Business Ideas

Refreshing...

Refreshing...

Today, according to predictions, we will hit 112 degrees in Mesa, Arizona. The AC units are running, the kids are out of school, and the streets look like a ghost town. "Winter" is officially here. (you know that time when everyone stays indoors because of inclement weather?)

At this time of year the word "refreshing" is particularly meaningful. Whether it is a tall cool glass of lemonade or dip in a cool pool. Both bring relief from the ongoing stress of the heat.

It occurred to me recently that some people are "refreshing" as well. Just like the lemonade, they bring relief from the ongoing stress of making a business work.

These are people that just "get it". You know the ones? They seem to know what you know and you find yourself talking excitedly together and sharing ideas and experiences and just enjoying the conversation.

That's what happened when I met Adam Toren. We got together to discuss Promoterz, our online service that helps businesses give a megaphone to their happy customers, become aware of unhappy customers, and increase the happiness of all customers. As we talked it was as if we were partners working out how to help other businesses succeed. Turns out that is what Adam does.

Adam and his brother Matthew are serial entrepreneurs. Among the impressive list of their ventures is a website, YoungEntrepreneur.com. They initially created this site to help youth become entrepreneurs but over the years it has become more to mean those that are young or new at being an entrepreneur.

The site has tens of thousands of members actively participating in its forums (http://www.youngentrepreneur.com). They also have a "refreshing" blog (http://www.youngentrepreneur.com/blog) as well.

If you are a business owner sometimes what you need, besides more hours in every day, is just to be "refreshed" as you read of others shared experiences. Others who "get it". I guess it is a sort of therapy.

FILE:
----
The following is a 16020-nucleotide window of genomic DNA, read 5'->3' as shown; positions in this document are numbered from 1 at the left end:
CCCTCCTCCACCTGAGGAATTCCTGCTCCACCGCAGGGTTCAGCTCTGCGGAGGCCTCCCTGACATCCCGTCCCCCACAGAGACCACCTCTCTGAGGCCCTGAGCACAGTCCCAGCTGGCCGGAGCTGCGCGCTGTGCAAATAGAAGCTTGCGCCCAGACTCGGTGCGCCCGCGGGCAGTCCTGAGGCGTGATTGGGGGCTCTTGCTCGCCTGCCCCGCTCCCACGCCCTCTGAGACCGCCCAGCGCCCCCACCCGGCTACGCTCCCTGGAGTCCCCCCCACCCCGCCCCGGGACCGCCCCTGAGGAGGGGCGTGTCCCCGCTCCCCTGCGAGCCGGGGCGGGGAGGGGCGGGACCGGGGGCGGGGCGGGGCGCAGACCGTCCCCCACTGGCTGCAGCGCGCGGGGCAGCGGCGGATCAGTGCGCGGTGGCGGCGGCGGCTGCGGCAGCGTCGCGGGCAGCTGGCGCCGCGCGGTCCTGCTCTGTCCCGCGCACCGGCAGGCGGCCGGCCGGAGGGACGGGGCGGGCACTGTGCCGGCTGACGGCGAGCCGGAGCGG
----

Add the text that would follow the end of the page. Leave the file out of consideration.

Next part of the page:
I enjoyed their "10 Mistakes People Make When Starting A Business" and an interview with an Ebay founder on persuing your passion. As you read you find yourself saying, yep, I remember how I learned that. But you also get reminded of things you might want to revisit and you feel more committed to succeeding.

In the end, just as you are refreshed and ready to go as you finish the last of the deliciously tart and cold lemonade, you will have some good ideas and the courage to succeed in this thing we call business.

You work hard to make sure your customers are happy. Don't waste happy customers. How easy is it for your customers to share with their friends? Learn more

The Cannonball Business Plan

The Cannonball Business Plan

Remember that old Burt Reynold’s movie Cannonball Run? It was probably just my age but at the time I thought it was pretty cool--an illegal race across the country in some very nice cars. It turns out the Cannonball Run is not just fictional. Wired Magazine recently ran a story about a guy named Alex Roy whose passion has been to break the 32 hour and 7 minute record for a coast to coast drive.

This is of course completely illegal and let me clearly state that I am not encouraging participation in this kind of activity—though it sounds kinda fun. Having said that, I think we can learn something from their experience.